Are You Talking To Me?
I had a conversation with a client recently. We’d just conducted a penetration test for his organisation and a number of cryptographic weakness findings had come up.
“These issues aren’t normally significant” he said. “Why are we failing now, when we were okay before?”.
A fair question, and one that deserves an answer. Here’s the summary:
Cryptography tends to start out strong, and gradually get weaker. Therefore, if you continually maintain support for old crypto, you’re becoming less secure and trustworthy. It might even be that your customers can’t even be sure that they’re talking directly to you instead of (or in addition to) the bad guys.
We’re at the point now where mainstream companies such as Microsoft, Mozilla and Google will no longer support weak crypto in their products. Combine this with the fact that there are many attacks targeting cryptographic weakness across a wide range of systems, and you have a situation where it is simply foolish not to react.
How does cryptographic weakness come about? Does crypto wear out? Almost, but not quite. Here’s why security tends to degrade over time if we don’t stay ahead.
- End-user compute power increases, making previously “uncrackable” cryptographic schemes crackable through sheer brute force. The resources previously available only to scientists and government agencies are now standard on every desktop.
- Inherent weaknesses are uncovered. Researchers are continually trying to break or disprove the underlying mathematics used in numerous crypto standards – many previously robust standards have subsequently been proven to be vulnerable to attack.
- Poor implementations are deployed. Sure, the maths looks good on paper, but by the time it is implemented in the real world, a vulnerability or two has slipped in. This should not be surprising though – software bugs and configuration mistakes are a simple fact of life and are actively researched by both legitimate cyber security professionals and cyber criminals too.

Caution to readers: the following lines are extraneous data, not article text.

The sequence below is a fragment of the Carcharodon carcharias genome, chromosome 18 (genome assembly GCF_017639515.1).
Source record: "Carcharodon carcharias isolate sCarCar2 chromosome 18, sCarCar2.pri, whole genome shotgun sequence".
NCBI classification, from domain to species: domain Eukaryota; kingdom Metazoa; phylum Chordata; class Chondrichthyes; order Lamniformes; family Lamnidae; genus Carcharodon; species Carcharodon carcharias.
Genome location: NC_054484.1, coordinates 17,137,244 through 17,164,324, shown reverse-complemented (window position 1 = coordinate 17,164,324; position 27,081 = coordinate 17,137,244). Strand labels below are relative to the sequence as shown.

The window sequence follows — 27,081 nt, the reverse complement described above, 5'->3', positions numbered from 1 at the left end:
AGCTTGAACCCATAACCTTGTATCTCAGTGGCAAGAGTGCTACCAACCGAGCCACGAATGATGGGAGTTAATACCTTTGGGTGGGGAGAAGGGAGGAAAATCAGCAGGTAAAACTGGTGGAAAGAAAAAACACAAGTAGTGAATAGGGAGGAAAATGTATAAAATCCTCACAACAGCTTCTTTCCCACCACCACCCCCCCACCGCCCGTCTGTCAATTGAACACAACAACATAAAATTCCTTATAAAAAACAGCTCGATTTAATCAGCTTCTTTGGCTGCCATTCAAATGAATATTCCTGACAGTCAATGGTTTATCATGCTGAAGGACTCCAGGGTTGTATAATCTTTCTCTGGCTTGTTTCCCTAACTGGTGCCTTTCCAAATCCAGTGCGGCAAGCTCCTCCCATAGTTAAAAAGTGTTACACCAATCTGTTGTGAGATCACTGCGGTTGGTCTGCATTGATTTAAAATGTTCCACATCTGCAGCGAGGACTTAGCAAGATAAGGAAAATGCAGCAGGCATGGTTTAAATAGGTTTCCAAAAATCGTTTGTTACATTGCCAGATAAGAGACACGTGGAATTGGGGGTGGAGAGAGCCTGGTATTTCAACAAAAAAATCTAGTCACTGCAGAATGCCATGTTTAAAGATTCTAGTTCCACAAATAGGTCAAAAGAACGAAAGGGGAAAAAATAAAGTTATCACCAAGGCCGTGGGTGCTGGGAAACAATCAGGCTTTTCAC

Although the buzzwords are recent, in some cases the weaknesses they represent have been known for decades. As new exploitation techniques are discovered and computing power advances, a tipping point is reached, suddenly turning an old theoretical vulnerability into a new threat. This can happen at short notice.
For this reason, the cyber security community is taking cryptography much more seriously than it did even five years ago. Attackers use crypto attacks to steal passwords or to eavesdrop on confidential communications.
For example, employees who use Public WiFi provided by hotels or coffee shops are particularly vulnerable. Connecting to work e-mail or VPNs in such circumstances provides the ideal opportunity for attackers to take advantage of weak crypto, and gain unauthorised access.
Microsoft, Mozilla and Google are making an example of organisations with insecure configurations by introducing scary warnings in their web browsers. For example, the following warning appeared in the Chrome browser as a result of Google’s policy to sunset support for the SHA-1 algorithm (which is used in part to create a digital signature for a web site)
What Can I Do About It?
An important piece of advice is to ensure that your staff or customers are not conditioned to ignore the kinds of warnings like the one shown above.
Requiring employees and customers to accept or ignore such warnings teaches them a careless attitude to cyber security. The warnings themselves also serve as an advertisement for attackers and can discredit your organisation, as it does not appear to be trustworthy or secure.
In support of this, ensure that all of your out-of-date or vulnerable systems are located and fixed. A great way to do this is to perform a regular penetration test. This will provide you with clear, actionable advice on where the issues are, and what to fix.